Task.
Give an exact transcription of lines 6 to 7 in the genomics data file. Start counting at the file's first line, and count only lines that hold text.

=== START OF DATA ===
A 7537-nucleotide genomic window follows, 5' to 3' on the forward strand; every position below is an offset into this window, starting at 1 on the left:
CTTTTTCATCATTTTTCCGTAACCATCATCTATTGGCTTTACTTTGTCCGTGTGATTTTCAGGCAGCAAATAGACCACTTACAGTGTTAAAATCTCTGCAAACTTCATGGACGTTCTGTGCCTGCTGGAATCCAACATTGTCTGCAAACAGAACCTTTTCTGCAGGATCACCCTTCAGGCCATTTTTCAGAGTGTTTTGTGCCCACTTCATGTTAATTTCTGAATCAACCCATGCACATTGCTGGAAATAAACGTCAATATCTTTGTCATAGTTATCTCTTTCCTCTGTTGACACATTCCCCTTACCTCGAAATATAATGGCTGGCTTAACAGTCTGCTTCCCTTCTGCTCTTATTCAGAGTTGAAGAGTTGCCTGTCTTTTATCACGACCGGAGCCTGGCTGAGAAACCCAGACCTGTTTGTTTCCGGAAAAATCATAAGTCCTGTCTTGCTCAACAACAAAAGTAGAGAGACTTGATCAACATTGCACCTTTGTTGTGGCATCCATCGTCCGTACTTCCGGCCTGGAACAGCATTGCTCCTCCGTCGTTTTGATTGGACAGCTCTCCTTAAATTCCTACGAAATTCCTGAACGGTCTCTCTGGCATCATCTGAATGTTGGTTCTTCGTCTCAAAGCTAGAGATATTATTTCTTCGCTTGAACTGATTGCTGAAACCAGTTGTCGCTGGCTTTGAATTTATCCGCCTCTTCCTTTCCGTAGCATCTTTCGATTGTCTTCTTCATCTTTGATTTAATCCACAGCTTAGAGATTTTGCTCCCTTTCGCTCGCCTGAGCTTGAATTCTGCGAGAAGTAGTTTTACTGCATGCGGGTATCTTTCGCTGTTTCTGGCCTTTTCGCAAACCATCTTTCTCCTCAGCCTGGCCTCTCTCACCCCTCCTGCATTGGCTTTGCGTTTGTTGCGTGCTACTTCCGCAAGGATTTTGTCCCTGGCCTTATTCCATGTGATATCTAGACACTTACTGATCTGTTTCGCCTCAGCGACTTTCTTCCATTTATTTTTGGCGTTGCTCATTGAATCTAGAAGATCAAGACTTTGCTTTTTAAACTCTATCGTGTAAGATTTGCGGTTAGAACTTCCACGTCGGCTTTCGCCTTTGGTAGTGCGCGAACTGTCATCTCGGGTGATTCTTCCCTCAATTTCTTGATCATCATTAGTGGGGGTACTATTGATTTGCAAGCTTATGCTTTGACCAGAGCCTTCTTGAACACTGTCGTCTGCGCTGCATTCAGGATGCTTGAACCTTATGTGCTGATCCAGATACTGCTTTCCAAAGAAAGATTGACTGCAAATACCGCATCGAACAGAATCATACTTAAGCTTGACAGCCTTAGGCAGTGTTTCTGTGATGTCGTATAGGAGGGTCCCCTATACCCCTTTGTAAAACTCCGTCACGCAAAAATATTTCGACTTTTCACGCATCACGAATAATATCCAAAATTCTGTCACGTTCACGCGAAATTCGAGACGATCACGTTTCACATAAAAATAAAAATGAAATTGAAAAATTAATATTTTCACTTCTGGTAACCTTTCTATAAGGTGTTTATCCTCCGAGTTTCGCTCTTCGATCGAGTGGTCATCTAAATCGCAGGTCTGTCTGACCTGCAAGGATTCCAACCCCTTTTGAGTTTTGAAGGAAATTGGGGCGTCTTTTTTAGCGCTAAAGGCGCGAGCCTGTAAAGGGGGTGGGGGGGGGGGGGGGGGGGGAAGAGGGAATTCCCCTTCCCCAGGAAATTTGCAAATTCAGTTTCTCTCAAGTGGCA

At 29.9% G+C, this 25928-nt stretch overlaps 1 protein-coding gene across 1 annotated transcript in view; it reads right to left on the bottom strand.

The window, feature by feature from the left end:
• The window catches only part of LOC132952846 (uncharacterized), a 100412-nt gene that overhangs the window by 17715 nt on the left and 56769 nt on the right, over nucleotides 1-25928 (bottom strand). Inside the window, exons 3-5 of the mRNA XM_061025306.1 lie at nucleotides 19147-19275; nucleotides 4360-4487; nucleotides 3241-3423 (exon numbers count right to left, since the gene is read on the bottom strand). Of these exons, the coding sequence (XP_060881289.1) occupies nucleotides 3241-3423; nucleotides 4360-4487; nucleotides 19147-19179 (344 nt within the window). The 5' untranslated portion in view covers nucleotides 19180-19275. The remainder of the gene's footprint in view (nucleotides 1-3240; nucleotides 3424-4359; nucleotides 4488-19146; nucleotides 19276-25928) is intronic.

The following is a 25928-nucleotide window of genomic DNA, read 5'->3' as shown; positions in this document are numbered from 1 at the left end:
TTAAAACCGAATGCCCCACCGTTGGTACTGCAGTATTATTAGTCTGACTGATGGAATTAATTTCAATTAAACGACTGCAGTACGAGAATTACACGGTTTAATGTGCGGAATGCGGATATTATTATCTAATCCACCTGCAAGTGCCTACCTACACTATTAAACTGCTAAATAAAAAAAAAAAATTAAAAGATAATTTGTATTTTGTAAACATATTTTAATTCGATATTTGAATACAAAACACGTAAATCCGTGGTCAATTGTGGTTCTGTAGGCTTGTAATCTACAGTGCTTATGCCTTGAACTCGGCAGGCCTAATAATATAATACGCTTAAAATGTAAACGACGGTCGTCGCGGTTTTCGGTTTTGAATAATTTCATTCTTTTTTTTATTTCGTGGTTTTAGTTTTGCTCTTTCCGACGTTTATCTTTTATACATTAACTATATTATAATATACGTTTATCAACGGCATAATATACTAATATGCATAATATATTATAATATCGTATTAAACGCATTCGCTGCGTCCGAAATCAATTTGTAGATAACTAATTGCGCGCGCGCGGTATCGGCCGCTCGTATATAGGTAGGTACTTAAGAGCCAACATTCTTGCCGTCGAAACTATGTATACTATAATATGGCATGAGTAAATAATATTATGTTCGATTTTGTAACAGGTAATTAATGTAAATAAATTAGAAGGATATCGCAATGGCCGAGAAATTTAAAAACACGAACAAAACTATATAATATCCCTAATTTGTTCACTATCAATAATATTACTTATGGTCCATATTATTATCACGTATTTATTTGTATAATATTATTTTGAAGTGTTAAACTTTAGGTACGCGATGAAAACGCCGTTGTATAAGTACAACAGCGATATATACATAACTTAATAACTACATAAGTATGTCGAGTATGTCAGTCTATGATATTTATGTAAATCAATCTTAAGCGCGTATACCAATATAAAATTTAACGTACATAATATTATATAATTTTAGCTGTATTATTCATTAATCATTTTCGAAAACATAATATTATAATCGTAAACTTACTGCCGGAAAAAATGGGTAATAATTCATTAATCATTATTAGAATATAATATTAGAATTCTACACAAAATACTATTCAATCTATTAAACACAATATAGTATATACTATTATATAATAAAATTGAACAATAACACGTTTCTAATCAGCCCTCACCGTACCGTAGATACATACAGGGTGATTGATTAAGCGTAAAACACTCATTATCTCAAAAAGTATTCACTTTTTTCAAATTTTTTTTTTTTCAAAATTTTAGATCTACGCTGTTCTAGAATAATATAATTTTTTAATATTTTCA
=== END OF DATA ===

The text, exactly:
The following is a 25928-nucleotide window of genomic DNA, read 5'->3' as shown; positions in this document are numbered from 1 at the left end:
TTAAAACCGAATGCCCCACCGTTGGTACTGCAGTATTATTAGTCTGACTGATGGAATTAATTTCAATTAAACGACTGCAGTACGAGAATTACACGGTTTAATGTGCGGAATGCGGATATTATTATCTAATCCACCTGCAAGTGCCTACCTACACTATTAAACTGCTAAATAAAAAAAAAAAATTAAAAGATAATTTGTATTTTGTAAACATATTTTAATTCGATATTTGAATACAAAACACGTAAATCCGTGGTCAATTGTGGTTCTGTAGGCTTGTAATCTACAGTGCTTATGCCTTGAACTCGGCAGGCCTAATAATATAATACGCTTAAAATGTAAACGACGGTCGTCGCGGTTTTCGGTTTTGAATAATTTCATTCTTTTTTTTATTTCGTGGTTTTAGTTTTGCTCTTTCCGACGTTTATCTTTTATACATTAACTATATTATAATATACGTTTATCAACGGCATAATATACTAATATGCATAATATATTATAATATCGTATTAAACGCATTCGCTGCGTCCGAAATCAATTTGTAGATAACTAATTGCGCGCGCGCGGTATCGGCCGCTCGTATATAGGTAGGTACTTAAGAGCCAACATTCTTGCCGTCGAAACTATGTATACTATAATATGGCATGAGTAAATAATATTATGTTCGATTTTGTAACAGGTAATTAATGTAAATAAATTAGAAGGATATCGCAATGGCCGAGAAATTTAAAAACACGAACAAAACTATATAATATCCCTAATTTGTTCACTATCAATAATATTACTTATGGTCCATATTATTATCACGTATTTATTTGTATAATATTATTTTGAAGTGTTAAACTTTAGGTACGCGATGAAAACGCCGTTGTATAAGTACAACAGCGATATATACATAACTTAATAACTACATAAGTATGTCGAGTATGTCAGTCTATGATATTTATGTAAATCAATCTTAAGCGCGTATACCAATATAAAATTTAACGTACATAATATTATATAATTTTAGCTGTATTATTCATTAATCATTTTCGAAAACATAATATTATAATCGTAAACTTACTGCCGGAAAAAATGGGTAATAATTCATTAATCATTATTAGAATATAATATTAGAATTCTACACAAAATACTATTCAATCTATTAAACACAATATAGTATATACTATTATATAATAAAATTGAACAATAACACGTTTCTAATCAGCCCTCACCGTACCGTAGATACATACAGGGTGATTGATTAAGCGTAAAACACTCATTATCTCAAAAAGTATTCACTTTTTTCAAATTTTTTTTTTTTCAAAATTTTAGATCTACGCTGTTCTAGAATAATATAATTTTTTAATATTTTCA